With the addition of the first Israeli astronaut to the crew, security surrounding the launch and landing of the space shuttle had been increased to avoid any potential terrorist attack. The Cape Canaveral launch facility, like all sensitive government areas, had increased security measures put in place in the wake of the September 11 attack. Because of the high altitude of the shuttle when the incident occurred, it was thought highly unlikely that terrorist actions were involved. Gordon Johndroe, spokesman for the United States Department of Homeland Security, stated: "There is no information at this time that this was a terrorist incident."

The Columbia Accident Investigation Board

Following protocols established after the loss of Challenger an independent investigating board was created immediately following the accident. The Columbia Accident Investigation Board, or CAIB, consisted of expert military and civilian analysts who investigated the accident in great detail.

Columbia's data recorder was found near Hemphill, Texas on March 20, 2003. Because Columbia was more of a test vehicle than the other orbiters, the data recorder contained very extensive logs of structural and other data which allowed the CAIB to reconstruct many of the events during the process leading to breakup, often using the loss of signals from sensors on the wing to track how the damage progressed. This was correlated with analysis of debris and tests to obtain a final conclusion about the probable events.

NASA officials released experimental findings on May 30 proving that the insulation known to have hit the leading edge of Columbia's left wing could have created a gap in between protective heat panels. The findings showed that a joint, known as a T-seal, shifted after being hit with foam insulation traveling at the same speed the actual foam was traveling when it hit the left wing. The gap was small, 0.6 cm x 55 cm, but some researchers not on the investigation team have stated that a gap of that size was sufficiently large enough to act as a catalyst for further widening during re-entry. On June 24, the investigators have more confidently stated the flyaway foam to be "the most probable cause" of the wing damage.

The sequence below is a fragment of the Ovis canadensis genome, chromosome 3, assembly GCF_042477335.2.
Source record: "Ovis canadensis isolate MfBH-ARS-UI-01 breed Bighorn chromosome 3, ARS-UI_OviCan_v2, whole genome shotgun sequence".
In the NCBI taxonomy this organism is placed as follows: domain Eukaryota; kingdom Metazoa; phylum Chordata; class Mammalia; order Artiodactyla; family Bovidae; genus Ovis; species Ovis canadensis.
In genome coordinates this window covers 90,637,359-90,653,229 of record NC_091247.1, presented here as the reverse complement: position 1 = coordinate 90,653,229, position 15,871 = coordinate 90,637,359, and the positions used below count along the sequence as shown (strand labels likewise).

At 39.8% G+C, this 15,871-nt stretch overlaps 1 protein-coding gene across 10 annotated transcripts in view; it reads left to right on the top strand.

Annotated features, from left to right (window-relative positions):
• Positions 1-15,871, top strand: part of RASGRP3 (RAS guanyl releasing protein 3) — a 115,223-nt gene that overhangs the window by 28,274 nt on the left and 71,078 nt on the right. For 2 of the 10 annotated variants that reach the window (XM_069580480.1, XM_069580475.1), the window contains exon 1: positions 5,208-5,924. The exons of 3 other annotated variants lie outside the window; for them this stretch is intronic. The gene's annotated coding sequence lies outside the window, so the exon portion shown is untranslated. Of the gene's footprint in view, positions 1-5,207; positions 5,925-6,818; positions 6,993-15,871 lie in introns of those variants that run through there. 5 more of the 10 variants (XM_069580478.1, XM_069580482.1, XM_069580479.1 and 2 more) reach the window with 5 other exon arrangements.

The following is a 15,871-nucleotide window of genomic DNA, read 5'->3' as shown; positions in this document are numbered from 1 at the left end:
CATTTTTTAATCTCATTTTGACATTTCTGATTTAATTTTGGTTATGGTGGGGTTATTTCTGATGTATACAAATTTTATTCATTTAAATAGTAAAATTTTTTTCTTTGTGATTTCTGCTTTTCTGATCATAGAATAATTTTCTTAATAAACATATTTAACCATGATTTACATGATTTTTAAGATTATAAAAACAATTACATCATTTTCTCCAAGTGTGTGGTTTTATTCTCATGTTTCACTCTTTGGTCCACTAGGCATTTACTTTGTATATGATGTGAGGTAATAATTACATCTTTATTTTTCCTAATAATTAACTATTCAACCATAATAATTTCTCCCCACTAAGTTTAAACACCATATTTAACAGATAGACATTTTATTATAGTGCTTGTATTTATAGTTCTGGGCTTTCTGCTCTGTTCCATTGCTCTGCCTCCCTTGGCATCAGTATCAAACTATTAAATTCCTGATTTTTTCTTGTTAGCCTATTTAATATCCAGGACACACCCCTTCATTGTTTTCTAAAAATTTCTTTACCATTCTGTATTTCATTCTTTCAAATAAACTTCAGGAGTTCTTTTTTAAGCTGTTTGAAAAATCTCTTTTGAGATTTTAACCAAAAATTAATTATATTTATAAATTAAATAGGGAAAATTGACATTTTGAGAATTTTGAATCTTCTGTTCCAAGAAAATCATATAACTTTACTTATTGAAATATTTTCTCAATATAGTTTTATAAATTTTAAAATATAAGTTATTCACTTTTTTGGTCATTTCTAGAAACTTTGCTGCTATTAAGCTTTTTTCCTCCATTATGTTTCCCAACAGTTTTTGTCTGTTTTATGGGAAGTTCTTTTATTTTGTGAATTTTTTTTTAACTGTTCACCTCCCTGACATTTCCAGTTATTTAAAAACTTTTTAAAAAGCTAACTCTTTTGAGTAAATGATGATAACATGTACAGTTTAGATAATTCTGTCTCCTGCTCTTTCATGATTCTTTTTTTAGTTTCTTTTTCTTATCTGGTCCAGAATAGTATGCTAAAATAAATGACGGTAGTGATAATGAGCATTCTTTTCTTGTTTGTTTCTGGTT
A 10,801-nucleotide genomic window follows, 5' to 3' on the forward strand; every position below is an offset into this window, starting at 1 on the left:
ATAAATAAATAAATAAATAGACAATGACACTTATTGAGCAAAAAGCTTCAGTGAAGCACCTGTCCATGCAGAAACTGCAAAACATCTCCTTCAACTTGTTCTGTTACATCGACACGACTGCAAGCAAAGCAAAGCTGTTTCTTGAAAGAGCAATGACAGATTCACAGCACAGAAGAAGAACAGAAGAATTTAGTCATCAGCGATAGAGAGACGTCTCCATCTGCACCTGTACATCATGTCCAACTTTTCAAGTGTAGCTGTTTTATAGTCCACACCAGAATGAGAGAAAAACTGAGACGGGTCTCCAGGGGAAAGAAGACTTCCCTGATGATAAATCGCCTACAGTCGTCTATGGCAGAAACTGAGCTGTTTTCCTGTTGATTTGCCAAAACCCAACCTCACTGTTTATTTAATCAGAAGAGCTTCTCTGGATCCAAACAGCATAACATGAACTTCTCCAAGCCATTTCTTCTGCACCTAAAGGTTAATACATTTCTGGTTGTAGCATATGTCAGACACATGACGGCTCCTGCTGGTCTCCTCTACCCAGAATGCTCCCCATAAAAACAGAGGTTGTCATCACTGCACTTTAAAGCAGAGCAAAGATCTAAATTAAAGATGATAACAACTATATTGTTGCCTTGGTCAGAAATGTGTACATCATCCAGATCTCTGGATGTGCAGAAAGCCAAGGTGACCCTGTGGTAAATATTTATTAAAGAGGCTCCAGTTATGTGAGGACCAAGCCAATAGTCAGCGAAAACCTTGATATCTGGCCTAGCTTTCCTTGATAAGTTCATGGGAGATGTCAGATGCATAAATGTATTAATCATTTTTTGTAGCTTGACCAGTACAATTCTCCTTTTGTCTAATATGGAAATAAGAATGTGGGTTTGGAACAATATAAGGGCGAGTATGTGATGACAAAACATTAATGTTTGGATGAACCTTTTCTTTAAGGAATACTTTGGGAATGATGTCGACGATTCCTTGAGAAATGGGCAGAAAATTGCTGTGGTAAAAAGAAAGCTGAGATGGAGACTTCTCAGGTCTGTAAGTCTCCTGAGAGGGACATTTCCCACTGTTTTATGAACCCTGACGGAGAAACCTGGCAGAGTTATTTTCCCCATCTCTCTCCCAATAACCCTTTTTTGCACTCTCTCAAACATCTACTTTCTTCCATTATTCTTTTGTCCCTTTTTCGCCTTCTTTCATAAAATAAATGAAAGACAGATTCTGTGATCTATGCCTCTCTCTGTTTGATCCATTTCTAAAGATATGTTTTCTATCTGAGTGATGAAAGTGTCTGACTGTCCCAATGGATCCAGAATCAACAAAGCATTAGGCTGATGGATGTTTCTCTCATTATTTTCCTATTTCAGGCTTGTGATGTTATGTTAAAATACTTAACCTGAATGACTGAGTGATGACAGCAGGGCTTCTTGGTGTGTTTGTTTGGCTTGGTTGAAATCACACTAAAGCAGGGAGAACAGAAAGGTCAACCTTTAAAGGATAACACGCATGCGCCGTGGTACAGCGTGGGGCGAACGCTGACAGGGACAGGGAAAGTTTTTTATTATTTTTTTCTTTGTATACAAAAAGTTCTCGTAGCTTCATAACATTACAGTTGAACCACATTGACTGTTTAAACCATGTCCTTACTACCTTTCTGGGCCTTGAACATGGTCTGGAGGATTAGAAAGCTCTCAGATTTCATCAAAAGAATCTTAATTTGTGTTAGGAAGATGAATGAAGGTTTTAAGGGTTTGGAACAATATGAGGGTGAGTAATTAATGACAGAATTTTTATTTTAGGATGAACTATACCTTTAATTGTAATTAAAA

On August 26, 2003, the CAIB issued its report on the accident. The board report confirmed the immediate cause of the accident as a breach in the leading edge of the left wing, caused by insulating foam shed during launch. The report also delved deeply into the underlying organizational and cultural issues that led to the accident. The report was highly critical of NASA's decision-making and risk-assessment processes, to the point of concluding that whoever was in the key decision-making positions, the systems and roles were arranged so that safety compromise could be expected. This included the position of Shuttle Program Manager, a role in which one individual was responsible for achieving safety, timely launches and acceptable costs, each a goal conflicting with the others. It found that NASA had institutionally accepted unacceptable deviations from design criteria as normal when they happened on several flights and did not lead to fatal consequences. One of those was the conflict between a design specification saying that the heat shielding system did not need to withstand impact damage and the common occurrence of impact damage to it during flight. It made recommendations for significant changes in processes and culture

In late July 2003, an Associated Press poll revealed that Americans' support for the space program remained strong, despite the tragedy. Two-thirds believed the space shuttle should continue to fly and nearly three-quarters said that the space program was a good investment. On the question of sending humans to Mars, 49 percent thought it was a good idea, while 42 percent opposed it. Support slipped for sending civilians like teachers into space with 56 percent supporting the idea and 38 percent opposed.

Shuttle Crew of Flight STS-107

On March 26 the United States House of Representatives' Science Committee approved funds for the construction of a memorial at Arlington National Cemetery for the STS-107 crew. A similar memorial was built at the cemetery for the last crew of Space Shuttle Challenger.

On August 6, 2003 NASA announced [1] that seven asteroids discovered in July 2001 at the Mount Palomar observatory were named in honor of the seven astronauts: 51823 Rickhusband, 51824 Mikeanderson, 51825 Davidbrown, 51826 Kalpanachawla, 51827 Laurelclark, 51828 Ilanramon, 51829 Williemccool.

See also: List of space disasters

External Links